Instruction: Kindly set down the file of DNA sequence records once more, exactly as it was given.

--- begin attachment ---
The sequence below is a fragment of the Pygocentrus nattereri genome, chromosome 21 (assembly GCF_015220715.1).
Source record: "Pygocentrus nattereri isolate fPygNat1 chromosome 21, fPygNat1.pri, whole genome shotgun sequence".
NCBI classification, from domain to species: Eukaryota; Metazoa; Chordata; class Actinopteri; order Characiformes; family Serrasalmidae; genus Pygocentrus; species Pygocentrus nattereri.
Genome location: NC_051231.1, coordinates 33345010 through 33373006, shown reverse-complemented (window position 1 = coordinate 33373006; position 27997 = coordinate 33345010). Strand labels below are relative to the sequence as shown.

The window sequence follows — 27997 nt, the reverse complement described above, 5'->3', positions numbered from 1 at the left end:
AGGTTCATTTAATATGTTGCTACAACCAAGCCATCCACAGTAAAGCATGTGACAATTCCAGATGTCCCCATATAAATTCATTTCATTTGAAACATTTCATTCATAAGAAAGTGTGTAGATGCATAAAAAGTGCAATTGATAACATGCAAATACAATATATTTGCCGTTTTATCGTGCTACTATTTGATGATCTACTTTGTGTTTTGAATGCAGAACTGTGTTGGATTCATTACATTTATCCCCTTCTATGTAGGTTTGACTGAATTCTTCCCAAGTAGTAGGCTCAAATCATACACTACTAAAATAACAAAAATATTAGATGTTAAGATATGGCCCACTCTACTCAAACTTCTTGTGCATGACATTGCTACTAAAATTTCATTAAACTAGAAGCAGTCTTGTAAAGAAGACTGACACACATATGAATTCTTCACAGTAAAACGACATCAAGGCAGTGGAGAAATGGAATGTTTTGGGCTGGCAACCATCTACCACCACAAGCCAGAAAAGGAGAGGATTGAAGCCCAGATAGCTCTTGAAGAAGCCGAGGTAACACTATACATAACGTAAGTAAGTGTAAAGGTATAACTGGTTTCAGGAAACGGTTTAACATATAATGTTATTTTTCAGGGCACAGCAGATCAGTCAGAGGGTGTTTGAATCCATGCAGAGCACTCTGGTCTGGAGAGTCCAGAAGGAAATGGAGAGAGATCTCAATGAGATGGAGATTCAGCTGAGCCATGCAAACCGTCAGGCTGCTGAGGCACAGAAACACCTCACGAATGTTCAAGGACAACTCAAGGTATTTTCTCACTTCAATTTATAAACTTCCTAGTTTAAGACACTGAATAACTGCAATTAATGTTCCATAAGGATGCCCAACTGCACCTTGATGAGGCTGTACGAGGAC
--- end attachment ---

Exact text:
The sequence below is a fragment of the Pygocentrus nattereri genome, chromosome 21 (assembly GCF_015220715.1).
Source record: "Pygocentrus nattereri isolate fPygNat1 chromosome 21, fPygNat1.pri, whole genome shotgun sequence".
NCBI classification, from domain to species: Eukaryota; Metazoa; Chordata; class Actinopteri; order Characiformes; family Serrasalmidae; genus Pygocentrus; species Pygocentrus nattereri.
Genome location: NC_051231.1, coordinates 33345010 through 33373006, shown reverse-complemented (window position 1 = coordinate 33373006; position 27997 = coordinate 33345010). Strand labels below are relative to the sequence as shown.

The window sequence follows — 27997 nt, the reverse complement described above, 5'->3', positions numbered from 1 at the left end:
AGGTTCATTTAATATGTTGCTACAACCAAGCCATCCACAGTAAAGCATGTGACAATTCCAGATGTCCCCATATAAATTCATTTCATTTGAAACATTTCATTCATAAGAAAGTGTGTAGATGCATAAAAAGTGCAATTGATAACATGCAAATACAATATATTTGCCGTTTTATCGTGCTACTATTTGATGATCTACTTTGTGTTTTGAATGCAGAACTGTGTTGGATTCATTACATTTATCCCCTTCTATGTAGGTTTGACTGAATTCTTCCCAAGTAGTAGGCTCAAATCATACACTACTAAAATAACAAAAATATTAGATGTTAAGATATGGCCCACTCTACTCAAACTTCTTGTGCATGACATTGCTACTAAAATTTCATTAAACTAGAAGCAGTCTTGTAAAGAAGACTGACACACATATGAATTCTTCACAGTAAAACGACATCAAGGCAGTGGAGAAATGGAATGTTTTGGGCTGGCAACCATCTACCACCACAAGCCAGAAAAGGAGAGGATTGAAGCCCAGATAGCTCTTGAAGAAGCCGAGGTAACACTATACATAACGTAAGTAAGTGTAAAGGTATAACTGGTTTCAGGAAACGGTTTAACATATAATGTTATTTTTCAGGGCACAGCAGATCAGTCAGAGGGTGTTTGAATCCATGCAGAGCACTCTGGTCTGGAGAGTCCAGAAGGAAATGGAGAGAGATCTCAATGAGATGGAGATTCAGCTGAGCCATGCAAACCGTCAGGCTGCTGAGGCACAGAAACACCTCACGAATGTTCAAGGACAACTCAAGGTATTTTCTCACTTCAATTTATAAACTTCCTAGTTTAAGACACTGAATAACTGCAATTAATGTTCCATAAGGATGCCCAACTGCACCTTGATGAGGCTGTACGAGGAC